4 Louisiana Men To Plead Guilty In Mississippi Bribe Scheme
Four Louisiana men say they'll plead guilty to charges that they tried to bribe a Mississippi sheriff with $2,000 in casino chips, seeking lucrative jail contracts.
Michael LeBlanc Sr. of Baton Rouge, Michael LeBlanc Jr. of Prairieville, Tawasky Ventroy of Opelousas and Jacque Jones of LaPlace have filed notices this month in federal court in Jackson saying they will change their previous not guilty pleas.
All are accused of scheming to win contracts to sell inmates phone service and commissary goods at a jail in Mississippi's Kemper County. They're also accused of paying former Mississippi Corrections Commissioner Christopher Epps $2,000 and promising him future bribes to secure his help in influencing sheriffs, especially those with regional jails overseen by the state. Epps was convicted of taking more than $1.4 million in bribes from private contractors and is serving a nearly 20-year federal prison sentence in Texas.
U.S. District Judge Henry T. Wingate has set an Oct. 2 plea hearing in Jackson for the four men, who all remain free on bail.
The September indictments were a long-delayed continuation of the corruption investigation surrounding Epps. The conspiracy and bribery charges would carry sentences of up to 15 years in prison. Court papers don't say to which charges the four will plead.
The elder LeBlanc started out in the prison industry as an architect, but branched into other services and once was an owner of a large private prison company. Federal prosecutors say the elder LeBlanc talked to Epps in October 2014, hoping to win contracts for phone and commissary services. By then, Epps was already cooperating with the FBI. Private vendors sell phone calls and goods to prisoners.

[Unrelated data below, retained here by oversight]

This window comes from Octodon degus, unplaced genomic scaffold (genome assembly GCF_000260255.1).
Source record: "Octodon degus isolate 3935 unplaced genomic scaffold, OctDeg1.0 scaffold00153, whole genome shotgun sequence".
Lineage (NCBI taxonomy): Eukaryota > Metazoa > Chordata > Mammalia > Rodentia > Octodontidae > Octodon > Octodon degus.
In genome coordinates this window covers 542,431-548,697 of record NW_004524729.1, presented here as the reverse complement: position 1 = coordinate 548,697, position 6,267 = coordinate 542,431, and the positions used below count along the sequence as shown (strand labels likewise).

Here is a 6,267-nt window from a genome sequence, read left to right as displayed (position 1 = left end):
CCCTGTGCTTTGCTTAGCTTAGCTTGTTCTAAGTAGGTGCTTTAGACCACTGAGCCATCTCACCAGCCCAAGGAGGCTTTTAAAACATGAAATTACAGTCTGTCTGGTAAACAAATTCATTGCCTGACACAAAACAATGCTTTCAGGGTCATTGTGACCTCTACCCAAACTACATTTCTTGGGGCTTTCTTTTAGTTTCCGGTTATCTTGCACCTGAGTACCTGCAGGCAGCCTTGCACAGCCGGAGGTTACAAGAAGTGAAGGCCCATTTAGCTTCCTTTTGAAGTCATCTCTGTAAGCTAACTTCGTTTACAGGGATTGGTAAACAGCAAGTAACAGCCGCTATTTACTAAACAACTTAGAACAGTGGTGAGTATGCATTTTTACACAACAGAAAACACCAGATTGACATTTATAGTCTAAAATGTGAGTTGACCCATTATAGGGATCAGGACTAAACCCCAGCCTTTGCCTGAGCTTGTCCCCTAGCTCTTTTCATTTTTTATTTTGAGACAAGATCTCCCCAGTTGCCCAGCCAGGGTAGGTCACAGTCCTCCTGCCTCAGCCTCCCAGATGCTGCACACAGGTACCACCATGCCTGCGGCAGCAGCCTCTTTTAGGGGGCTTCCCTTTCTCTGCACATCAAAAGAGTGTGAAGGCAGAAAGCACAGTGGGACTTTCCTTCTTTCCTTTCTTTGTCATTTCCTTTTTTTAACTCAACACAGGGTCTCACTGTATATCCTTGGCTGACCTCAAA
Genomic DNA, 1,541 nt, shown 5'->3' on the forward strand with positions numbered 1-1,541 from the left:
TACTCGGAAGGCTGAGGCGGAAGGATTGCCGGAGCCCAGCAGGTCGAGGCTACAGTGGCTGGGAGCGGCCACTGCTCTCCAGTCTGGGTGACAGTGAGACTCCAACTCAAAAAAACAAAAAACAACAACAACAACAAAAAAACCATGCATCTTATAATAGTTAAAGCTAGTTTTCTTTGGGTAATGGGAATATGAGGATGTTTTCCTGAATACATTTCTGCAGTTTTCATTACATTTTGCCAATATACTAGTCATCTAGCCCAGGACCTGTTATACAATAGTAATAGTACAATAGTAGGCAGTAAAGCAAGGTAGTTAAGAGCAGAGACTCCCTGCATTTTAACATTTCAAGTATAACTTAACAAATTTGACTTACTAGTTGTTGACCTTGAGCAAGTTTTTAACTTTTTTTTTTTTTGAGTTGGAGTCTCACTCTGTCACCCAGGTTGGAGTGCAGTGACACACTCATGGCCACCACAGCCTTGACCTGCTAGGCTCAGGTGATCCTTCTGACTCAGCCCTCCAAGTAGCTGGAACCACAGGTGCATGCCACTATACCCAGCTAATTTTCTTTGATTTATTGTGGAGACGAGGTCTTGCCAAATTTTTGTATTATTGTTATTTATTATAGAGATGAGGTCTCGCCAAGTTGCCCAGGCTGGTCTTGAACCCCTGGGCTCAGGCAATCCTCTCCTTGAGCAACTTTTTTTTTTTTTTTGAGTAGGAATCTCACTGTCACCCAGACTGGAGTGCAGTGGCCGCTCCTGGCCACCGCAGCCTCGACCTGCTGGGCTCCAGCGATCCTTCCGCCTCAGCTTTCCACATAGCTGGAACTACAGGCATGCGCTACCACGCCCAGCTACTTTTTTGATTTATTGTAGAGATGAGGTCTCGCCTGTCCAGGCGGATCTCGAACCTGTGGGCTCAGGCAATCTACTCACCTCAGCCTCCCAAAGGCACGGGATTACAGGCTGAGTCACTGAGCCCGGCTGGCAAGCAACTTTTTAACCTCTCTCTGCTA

Epps had a history of pushing particular vendors, some of whom were bribing him, according to authorities. Prosecutors say Ventroy, a LeBlanc employee, delivered a $2,000 cash bribe to Epps later in October 2014.
Then, Michael LeBlanc Jr. met with Kemper County Sheriff James Moore. What they didn't know, according to the indictment, is that Moore was working undercover for the FBI when he took $2,000 in casino chips from the younger LeBlanc in a Biloxi casino restroom in December 2014. The indictment alleges Moore was promised additional future bribes.
The elder LeBlanc designed at least five jails in the state. Development of two jails — in Alcorn and Chickasaw counties — was spearheaded by former state Sen. Irb Benjamin. The ex-lawmaker acknowledged bribing Epps to ensure the state would provide enough inmates to make jails financially profitable for the counties. Benjamin remains in federal prison in Arkansas.
LeBlanc previously was an owner of private prison company LCS Corrections Services, selling it to GEO Group for $307 million in 2015. Of the price, $298 million went to repay debt, GEO financial documents show.
LeBlanc and his deceased brother, Patrick, faced scrutiny in San Antonio in 2007 over donations when their company was providing commissary services. The Bexar County sheriff resigned and pleaded guilty to misdemeanor charges after accepting a free trip to Costa Rica from the LeBlancs. The sheriff's campaign manager pleaded guilty to taking thousands of dollars in charitable donations and campaign contributions, diverting $32,000 to his personal use, according to published accounts. The LeBlancs were never charged in Texas.